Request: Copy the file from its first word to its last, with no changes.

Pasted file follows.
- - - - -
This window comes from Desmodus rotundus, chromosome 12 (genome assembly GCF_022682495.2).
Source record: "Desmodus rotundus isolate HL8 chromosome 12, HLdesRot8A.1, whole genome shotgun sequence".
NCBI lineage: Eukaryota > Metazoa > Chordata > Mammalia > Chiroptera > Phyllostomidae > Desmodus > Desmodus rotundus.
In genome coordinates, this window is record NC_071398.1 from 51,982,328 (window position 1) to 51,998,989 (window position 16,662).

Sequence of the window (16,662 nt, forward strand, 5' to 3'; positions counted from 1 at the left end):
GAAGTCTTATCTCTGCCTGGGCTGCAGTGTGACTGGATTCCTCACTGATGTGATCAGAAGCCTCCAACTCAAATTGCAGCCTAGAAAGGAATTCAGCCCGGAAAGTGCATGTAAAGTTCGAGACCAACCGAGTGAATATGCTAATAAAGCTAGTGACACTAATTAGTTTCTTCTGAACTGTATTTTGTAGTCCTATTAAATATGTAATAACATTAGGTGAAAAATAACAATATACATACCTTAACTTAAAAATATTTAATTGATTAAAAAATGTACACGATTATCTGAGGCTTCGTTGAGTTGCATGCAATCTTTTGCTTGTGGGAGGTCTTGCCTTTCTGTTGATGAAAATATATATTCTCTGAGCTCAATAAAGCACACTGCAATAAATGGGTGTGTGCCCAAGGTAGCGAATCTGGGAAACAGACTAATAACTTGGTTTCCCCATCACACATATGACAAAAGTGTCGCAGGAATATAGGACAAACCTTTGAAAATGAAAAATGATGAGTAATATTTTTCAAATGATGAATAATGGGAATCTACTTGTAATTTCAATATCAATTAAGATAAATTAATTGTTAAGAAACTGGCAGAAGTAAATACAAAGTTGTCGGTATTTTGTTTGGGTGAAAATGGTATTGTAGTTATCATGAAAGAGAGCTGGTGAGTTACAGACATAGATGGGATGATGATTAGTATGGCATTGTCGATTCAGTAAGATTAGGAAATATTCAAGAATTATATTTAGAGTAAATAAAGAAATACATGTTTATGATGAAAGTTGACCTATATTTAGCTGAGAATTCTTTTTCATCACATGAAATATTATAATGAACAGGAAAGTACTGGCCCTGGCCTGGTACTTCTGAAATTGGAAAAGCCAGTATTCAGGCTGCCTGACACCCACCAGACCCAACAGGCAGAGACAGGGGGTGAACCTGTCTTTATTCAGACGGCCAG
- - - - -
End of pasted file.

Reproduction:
This window comes from Desmodus rotundus, chromosome 12 (genome assembly GCF_022682495.2).
Source record: "Desmodus rotundus isolate HL8 chromosome 12, HLdesRot8A.1, whole genome shotgun sequence".
NCBI lineage: Eukaryota > Metazoa > Chordata > Mammalia > Chiroptera > Phyllostomidae > Desmodus > Desmodus rotundus.
In genome coordinates, this window is record NC_071398.1 from 51,982,328 (window position 1) to 51,998,989 (window position 16,662).

Sequence of the window (16,662 nt, forward strand, 5' to 3'; positions counted from 1 at the left end):
GAAGTCTTATCTCTGCCTGGGCTGCAGTGTGACTGGATTCCTCACTGATGTGATCAGAAGCCTCCAACTCAAATTGCAGCCTAGAAAGGAATTCAGCCCGGAAAGTGCATGTAAAGTTCGAGACCAACCGAGTGAATATGCTAATAAAGCTAGTGACACTAATTAGTTTCTTCTGAACTGTATTTTGTAGTCCTATTAAATATGTAATAACATTAGGTGAAAAATAACAATATACATACCTTAACTTAAAAATATTTAATTGATTAAAAAATGTACACGATTATCTGAGGCTTCGTTGAGTTGCATGCAATCTTTTGCTTGTGGGAGGTCTTGCCTTTCTGTTGATGAAAATATATATTCTCTGAGCTCAATAAAGCACACTGCAATAAATGGGTGTGTGCCCAAGGTAGCGAATCTGGGAAACAGACTAATAACTTGGTTTCCCCATCACACATATGACAAAAGTGTCGCAGGAATATAGGACAAACCTTTGAAAATGAAAAATGATGAGTAATATTTTTCAAATGATGAATAATGGGAATCTACTTGTAATTTCAATATCAATTAAGATAAATTAATTGTTAAGAAACTGGCAGAAGTAAATACAAAGTTGTCGGTATTTTGTTTGGGTGAAAATGGTATTGTAGTTATCATGAAAGAGAGCTGGTGAGTTACAGACATAGATGGGATGATGATTAGTATGGCATTGTCGATTCAGTAAGATTAGGAAATATTCAAGAATTATATTTAGAGTAAATAAAGAAATACATGTTTATGATGAAAGTTGACCTATATTTAGCTGAGAATTCTTTTTCATCACATGAAATATTATAATGAACAGGAAAGTACTGGCCCTGGCCTGGTACTTCTGAAATTGGAAAAGCCAGTATTCAGGCTGCCTGACACCCACCAGACCCAACAGGCAGAGACAGGGGGTGAACCTGTCTTTATTCAGACGGCCAG